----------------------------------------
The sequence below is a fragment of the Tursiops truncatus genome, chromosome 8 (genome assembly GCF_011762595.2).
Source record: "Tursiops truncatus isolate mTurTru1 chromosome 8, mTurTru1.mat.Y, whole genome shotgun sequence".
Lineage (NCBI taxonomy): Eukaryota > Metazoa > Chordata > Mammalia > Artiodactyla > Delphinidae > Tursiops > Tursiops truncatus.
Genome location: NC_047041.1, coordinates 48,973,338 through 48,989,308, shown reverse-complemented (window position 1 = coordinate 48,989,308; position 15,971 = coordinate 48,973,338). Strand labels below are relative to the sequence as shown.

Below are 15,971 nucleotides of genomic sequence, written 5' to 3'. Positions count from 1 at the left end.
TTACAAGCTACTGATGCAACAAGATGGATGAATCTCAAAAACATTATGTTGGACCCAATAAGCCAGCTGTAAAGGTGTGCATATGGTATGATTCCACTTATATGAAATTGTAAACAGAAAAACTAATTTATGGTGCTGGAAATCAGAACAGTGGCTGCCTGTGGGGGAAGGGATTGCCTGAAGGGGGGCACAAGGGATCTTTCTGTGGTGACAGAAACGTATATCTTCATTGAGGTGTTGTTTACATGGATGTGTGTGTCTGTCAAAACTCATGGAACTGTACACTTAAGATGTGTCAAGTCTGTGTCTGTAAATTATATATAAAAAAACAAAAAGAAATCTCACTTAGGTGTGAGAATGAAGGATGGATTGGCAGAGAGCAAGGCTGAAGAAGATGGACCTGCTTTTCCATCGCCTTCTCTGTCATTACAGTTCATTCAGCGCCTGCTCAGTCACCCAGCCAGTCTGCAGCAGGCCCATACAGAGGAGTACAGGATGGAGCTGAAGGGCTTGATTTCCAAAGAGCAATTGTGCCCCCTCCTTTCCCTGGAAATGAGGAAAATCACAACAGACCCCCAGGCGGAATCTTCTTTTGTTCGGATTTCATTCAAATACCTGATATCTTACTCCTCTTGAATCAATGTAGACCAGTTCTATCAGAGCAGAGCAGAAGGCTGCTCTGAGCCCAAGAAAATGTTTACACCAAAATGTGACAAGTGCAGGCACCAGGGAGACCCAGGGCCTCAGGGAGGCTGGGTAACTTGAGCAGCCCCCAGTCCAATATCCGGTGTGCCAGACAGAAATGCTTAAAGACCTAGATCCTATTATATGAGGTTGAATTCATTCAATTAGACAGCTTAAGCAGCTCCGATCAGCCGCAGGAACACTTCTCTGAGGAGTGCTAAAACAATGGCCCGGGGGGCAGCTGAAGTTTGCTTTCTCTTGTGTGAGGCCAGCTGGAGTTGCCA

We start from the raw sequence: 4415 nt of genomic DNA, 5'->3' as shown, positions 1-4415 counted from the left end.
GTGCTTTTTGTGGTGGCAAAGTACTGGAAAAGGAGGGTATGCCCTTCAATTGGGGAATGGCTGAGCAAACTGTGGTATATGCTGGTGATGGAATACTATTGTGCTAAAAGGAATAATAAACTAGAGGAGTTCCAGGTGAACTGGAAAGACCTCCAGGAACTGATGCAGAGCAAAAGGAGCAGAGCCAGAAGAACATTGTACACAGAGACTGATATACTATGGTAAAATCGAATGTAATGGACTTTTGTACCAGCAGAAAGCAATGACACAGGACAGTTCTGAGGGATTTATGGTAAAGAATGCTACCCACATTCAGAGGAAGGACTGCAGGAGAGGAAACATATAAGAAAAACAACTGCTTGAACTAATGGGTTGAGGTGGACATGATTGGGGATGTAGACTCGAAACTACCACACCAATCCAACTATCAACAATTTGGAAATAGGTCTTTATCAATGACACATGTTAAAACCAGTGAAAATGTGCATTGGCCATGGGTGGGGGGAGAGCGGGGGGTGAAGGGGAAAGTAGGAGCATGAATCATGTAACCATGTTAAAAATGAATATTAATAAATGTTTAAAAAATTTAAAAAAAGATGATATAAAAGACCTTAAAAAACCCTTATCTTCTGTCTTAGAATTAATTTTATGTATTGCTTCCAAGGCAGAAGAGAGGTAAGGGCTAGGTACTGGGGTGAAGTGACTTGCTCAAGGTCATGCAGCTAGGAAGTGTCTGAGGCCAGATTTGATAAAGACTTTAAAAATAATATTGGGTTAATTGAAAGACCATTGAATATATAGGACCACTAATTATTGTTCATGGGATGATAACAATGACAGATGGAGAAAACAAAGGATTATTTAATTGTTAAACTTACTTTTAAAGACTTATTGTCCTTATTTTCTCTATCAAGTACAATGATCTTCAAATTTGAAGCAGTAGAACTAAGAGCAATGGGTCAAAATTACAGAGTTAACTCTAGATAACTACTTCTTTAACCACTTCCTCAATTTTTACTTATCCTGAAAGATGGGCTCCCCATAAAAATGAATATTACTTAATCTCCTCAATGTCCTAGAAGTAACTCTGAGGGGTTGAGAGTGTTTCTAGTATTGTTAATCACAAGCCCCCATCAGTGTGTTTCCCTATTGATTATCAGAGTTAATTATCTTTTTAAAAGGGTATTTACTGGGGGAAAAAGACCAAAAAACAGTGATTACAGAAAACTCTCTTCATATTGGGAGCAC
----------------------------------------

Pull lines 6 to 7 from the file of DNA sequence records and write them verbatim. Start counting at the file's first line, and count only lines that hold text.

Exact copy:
TTACAAGCTACTGATGCAACAAGATGGATGAATCTCAAAAACATTATGTTGGACCCAATAAGCCAGCTGTAAAGGTGTGCATATGGTATGATTCCACTTATATGAAATTGTAAACAGAAAAACTAATTTATGGTGCTGGAAATCAGAACAGTGGCTGCCTGTGGGGGAAGGGATTGCCTGAAGGGGGGCACAAGGGATCTTTCTGTGGTGACAGAAACGTATATCTTCATTGAGGTGTTGTTTACATGGATGTGTGTGTCTGTCAAAACTCATGGAACTGTACACTTAAGATGTGTCAAGTCTGTGTCTGTAAATTATATATAAAAAAACAAAAAGAAATCTCACTTAGGTGTGAGAATGAAGGATGGATTGGCAGAGAGCAAGGCTGAAGAAGATGGACCTGCTTTTCCATCGCCTTCTCTGTCATTACAGTTCATTCAGCGCCTGCTCAGTCACCCAGCCAGTCTGCAGCAGGCCCATACAGAGGAGTACAGGATGGAGCTGAAGGGCTTGATTTCCAAAGAGCAATTGTGCCCCCTCCTTTCCCTGGAAATGAGGAAAATCACAACAGACCCCCAGGCGGAATCTTCTTTTGTTCGGATTTCATTCAAATACCTGATATCTTACTCCTCTTGAATCAATGTAGACCAGTTCTATCAGAGCAGAGCAGAAGGCTGCTCTGAGCCCAAGAAAATGTTTACACCAAAATGTGACAAGTGCAGGCACCAGGGAGACCCAGGGCCTCAGGGAGGCTGGGTAACTTGAGCAGCCCCCAGTCCAATATCCGGTGTGCCAGACAGAAATGCTTAAAGACCTAGATCCTATTATATGAGGTTGAATTCATTCAATTAGACAGCTTAAGCAGCTCCGATCAGCCGCAGGAACACTTCTCTGAGGAGTGCTAAAACAATGGCCCGGGGGGCAGCTGAAGTTTGCTTTCTCTTGTGTGAGGCCAGCTGGAGTTGCCA

We start from the raw sequence: 4415 nt of genomic DNA, 5'->3' as shown, positions 1-4415 counted from the left end.